• What services are you offering?
  • Who are you offering them to?
  • How much time, money and effort are you willing to invest?
  • How are you going to go about it?

Read more

A Business Mind Set

In his classic series of E-Myth books, Michael Gerber speaks of the entrepreneur mind set, and in particular the distinction that he sees between those who succeed in business and those who don’t.

The E-Myth of the title, is the entrepreneur myth, that anyone who starts a business is an entrepreneur. He then goes on to debunk this myth. Everyone who is in business spends time working in the business. In the case of therapists, we spend time working with clients. However, that time is not spent attending to the needs of the therapist, or of the therapist’s business. And there lies the distinction that Gerber draws between those who succeed in business and those that don’t.

Those who succeed spend time, not just IN the business, ie attending to the needs and affairs of the clients, but also spending time working ON and thinking ABOUT the business, ie attending to the needs of the therapy business.

So what does working ON the business of therapy look like? Read more

Does the Word Networking Fill you with Terror?

Go on, how do you really feel about networking?

For me, I can’t imagine anything worse than a room full of people I don’t know. I even find it canapes hard to be part of a room full of people I do know, let alone strike up a conversation with strangers. Does this sound familiar?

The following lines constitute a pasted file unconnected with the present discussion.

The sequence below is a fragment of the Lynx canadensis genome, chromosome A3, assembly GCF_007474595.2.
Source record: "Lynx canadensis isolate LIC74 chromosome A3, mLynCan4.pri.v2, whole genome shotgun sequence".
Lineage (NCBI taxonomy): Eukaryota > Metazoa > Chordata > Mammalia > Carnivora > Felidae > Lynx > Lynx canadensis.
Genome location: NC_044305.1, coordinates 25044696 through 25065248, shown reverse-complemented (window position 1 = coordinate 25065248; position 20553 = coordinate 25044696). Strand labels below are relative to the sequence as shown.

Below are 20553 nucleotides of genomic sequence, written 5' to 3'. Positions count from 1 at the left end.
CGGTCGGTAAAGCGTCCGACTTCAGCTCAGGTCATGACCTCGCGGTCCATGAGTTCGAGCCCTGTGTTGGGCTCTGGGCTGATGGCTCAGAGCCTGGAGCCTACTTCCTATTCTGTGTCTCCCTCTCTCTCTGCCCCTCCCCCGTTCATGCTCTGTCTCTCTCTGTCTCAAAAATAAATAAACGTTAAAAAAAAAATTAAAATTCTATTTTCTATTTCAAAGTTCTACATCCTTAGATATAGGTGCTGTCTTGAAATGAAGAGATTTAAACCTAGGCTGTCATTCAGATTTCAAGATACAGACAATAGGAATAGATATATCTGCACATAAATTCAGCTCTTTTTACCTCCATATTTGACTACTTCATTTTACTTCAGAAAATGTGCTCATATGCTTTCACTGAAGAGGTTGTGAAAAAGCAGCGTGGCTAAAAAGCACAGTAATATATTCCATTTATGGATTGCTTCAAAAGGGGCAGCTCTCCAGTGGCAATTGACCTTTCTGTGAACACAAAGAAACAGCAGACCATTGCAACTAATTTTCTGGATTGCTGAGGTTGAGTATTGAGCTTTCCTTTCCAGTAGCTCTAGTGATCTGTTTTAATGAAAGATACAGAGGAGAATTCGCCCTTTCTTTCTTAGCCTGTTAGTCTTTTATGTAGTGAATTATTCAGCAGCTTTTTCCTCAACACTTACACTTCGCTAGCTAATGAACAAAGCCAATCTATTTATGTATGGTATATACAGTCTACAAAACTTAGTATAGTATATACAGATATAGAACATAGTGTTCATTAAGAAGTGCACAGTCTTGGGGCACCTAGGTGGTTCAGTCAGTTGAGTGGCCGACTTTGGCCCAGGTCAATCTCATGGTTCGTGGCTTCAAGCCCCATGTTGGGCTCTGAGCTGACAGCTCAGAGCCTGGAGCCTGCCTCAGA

So, do I have to change into an extrovert overnight in order to market my practice?

Of course not. Neither does networking mean you have to strike up a sales conversation with those you meet. It is simply making contacts, and keeping in contact. You get to choose who you want to talk to, and what you want to say. Read more

Can Social Media Help to Promote a Therapy Practice?

Have you thought about social media as a means of promoting your practice but you don’t know where to start? It can be a bit overwhelming, there are so many choices available. And there can be so many questions about what is right for you and your practice.

With the ever increasing popularity and reach of social media, it makes sense to think about the internet as a means of promoting your practice. There are a number of ways in which you can do this, and what you choose will depend on a number of factors:Photo no (23)

  • The size and scale of practice you want to create
  • How comfortable you feel about putting yourself out there
  • How comfortable you are in engaging with technology
  • How much money you have available to invest
  • How much time you are willing to devote to it

Bear these factors in mind as we look further at the options below. Read more

How is What We Do Different From a Chat with a Friend?

“How is therapy different from a chat with a friend?” This was the question posed by Dr Genevieve Becker at a one of our workshops for therapists wanting to start their own practices.